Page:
MICHAEL J. MISHAK
SOPCHOPPY, Fla. (AP) -- It's not easy being a Democrat at the Worm Gruntin' Festival.
The event, named for a popular method of coaxing worms above ground, takes place in Florida's conservative Panhandle amid gator kabobs, fishhook earrings and a tent with venomous snakes.
But on a campaign stop, U.S. House candidate Gwen Graham had something going for her: her last name. Voter after voter recounted fond memories of her father, Bob, who towered over Florida politics for more than a quarter-century as governor and U.S. senator.
Nearby, in south Georgia, Democratic U.S. Senate hopeful Michelle Nunn finds the same experience among voters who still revere her father, Sam, almost 18 years after he retired after a lengthy career in the Senate.
Graham and Nunn are going beyond the typical advantages of name ID and fundraising connections. They explicitly hold up their fathers as examples of what kind of elected officials they would be: old-style moderate Southerners, the kind rendered largely extinct on Capitol Hill.
"I often hear from people that they miss the days in which they felt like they had someone who was a statesman and reached across the aisle," Michelle Nunn told The Associated Press at a campaign stop in Shellman, Georgia. "I'm both lucky to have that connection and to have my own experiences that demonstrate my capacity to lead in that way."
Graham, who is following her father's campaign tradition of spending days working alongside constituents, said, "I want to put aside the bickering. It should be public service, not politics."
The approach offers Democrats a ray of hope in a midterm congressional election that could continue the party's slide in the South, where President Barack Obama and national figures such as U.S. House Democratic leader Nancy Pelosi of California are broadly unpopular.
Republicans aim to unseat Democratic senators in Arkansas, Louisiana and North Carolina on their way to reclaiming a Senate majority. Voter defections and racial polarization are already pronounced in the U.S. House, where U.S. Rep. John Barrow of Georgia is the sole white Democrat from the Deep South states that stretch from South Carolina to Louisiana.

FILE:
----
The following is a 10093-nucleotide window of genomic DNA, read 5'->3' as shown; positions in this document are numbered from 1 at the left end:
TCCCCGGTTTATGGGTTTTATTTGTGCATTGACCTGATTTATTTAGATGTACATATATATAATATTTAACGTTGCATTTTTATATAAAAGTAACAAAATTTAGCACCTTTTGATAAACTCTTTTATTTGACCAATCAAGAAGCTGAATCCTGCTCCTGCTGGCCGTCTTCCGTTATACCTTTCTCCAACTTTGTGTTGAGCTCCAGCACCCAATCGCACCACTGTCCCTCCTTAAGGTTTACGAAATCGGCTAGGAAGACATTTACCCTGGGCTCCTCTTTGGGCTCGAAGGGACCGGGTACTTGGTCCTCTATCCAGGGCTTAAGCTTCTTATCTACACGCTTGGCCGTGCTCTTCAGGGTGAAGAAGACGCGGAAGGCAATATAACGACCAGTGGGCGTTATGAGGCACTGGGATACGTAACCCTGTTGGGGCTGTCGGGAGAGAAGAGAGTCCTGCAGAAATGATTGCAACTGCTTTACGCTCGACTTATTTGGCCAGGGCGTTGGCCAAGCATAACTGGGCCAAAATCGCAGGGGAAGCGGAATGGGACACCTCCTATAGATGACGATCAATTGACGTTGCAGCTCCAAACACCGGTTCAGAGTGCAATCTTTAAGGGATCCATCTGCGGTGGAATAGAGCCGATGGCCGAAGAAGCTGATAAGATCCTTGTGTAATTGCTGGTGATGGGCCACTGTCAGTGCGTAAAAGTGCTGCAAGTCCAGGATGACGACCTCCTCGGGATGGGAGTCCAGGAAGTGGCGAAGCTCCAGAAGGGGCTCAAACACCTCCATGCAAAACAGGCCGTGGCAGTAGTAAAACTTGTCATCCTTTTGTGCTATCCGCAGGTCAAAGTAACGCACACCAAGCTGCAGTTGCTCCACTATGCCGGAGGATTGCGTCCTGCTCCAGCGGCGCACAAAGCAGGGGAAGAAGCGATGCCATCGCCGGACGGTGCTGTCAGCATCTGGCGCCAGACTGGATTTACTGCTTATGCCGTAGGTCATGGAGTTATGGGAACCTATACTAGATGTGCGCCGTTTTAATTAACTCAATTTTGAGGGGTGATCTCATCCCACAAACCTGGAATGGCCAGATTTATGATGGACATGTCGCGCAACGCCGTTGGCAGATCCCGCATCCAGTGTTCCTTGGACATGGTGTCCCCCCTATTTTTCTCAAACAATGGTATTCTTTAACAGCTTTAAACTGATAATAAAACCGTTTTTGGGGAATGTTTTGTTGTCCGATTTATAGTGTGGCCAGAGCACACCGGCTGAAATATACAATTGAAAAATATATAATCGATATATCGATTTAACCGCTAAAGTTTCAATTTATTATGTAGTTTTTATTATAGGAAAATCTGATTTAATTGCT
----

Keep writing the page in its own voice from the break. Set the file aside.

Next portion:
Graham, 51, wants to oust U.S. Rep. Steve Southerland, who won Florida's 2nd District in Republicans' 2010 midterm House sweep. Nunn, 47, is trying to succeed retiring U.S. Sen. Saxby Chambliss, R-Ga.
A Nunn victory would make it difficult for Republicans to gain the six seats they need for a U.S. Senate majority.
Many Republicans acknowledge that Graham and Nunn are strong first-time candidates, given Democrats' struggles in the South.
"Michelle Nunn sounds like one of the best Republicans in the race," quipped Georgia GOP strategist Todd Rehm, as his party awaits a May 20 primary and subsequent runoff.
But GOP loyalists predict Nunn and Graham will struggle to win over a midterm electorate expected to be older, whiter and more conservative than in presidential years. "Family roots may be important," said Southerland spokesman Matt McCullough, but voters want Graham "to start showing a little leadership in her own right."
Nunn and Graham call themselves independent voices, promise to tackle national debt and say Obama's health care overhaul needs improvement. Graham goes further, saying Obama should have pursued incremental changes instead of a sweeping law.
Graham was the chief labor negotiator for the Leon County School District. Nunn spent 25 years running not-for-profit volunteer organizations, culminating as CEO of former President George H.W. Bush's Points of Light Foundation.
Nunn mentioned Bush, a Republican, in one television spot; her father appears in another. "My dad has been reminding me throughout the campaign that he never passed any legislation that didn't have bipartisan support," she told AP.
For Graham, the lessons come from spending work days with voters, something her father once did. She's worked the cash register in a food truck, hung drywall at a construction site, chased chickens and trimmed goat hoofs on a boutique farm. In one town, she wore a bulletproof vest for a day-in-the-life of a police officer.
"To be able to spend real time with people ... gives you a connection that I think sadly is missing in Washington today," Graham said, noting that the work days made her father "a better leader."
Bob Graham championed traditional liberal causes such as public education and environmental protection but cracked down on drug crimes and revived capital punishment, earning nicknames like "Bloody Bob" and "Governor Death." In his last Senate race in 1998, he carried 63 of Florida's 67 counties.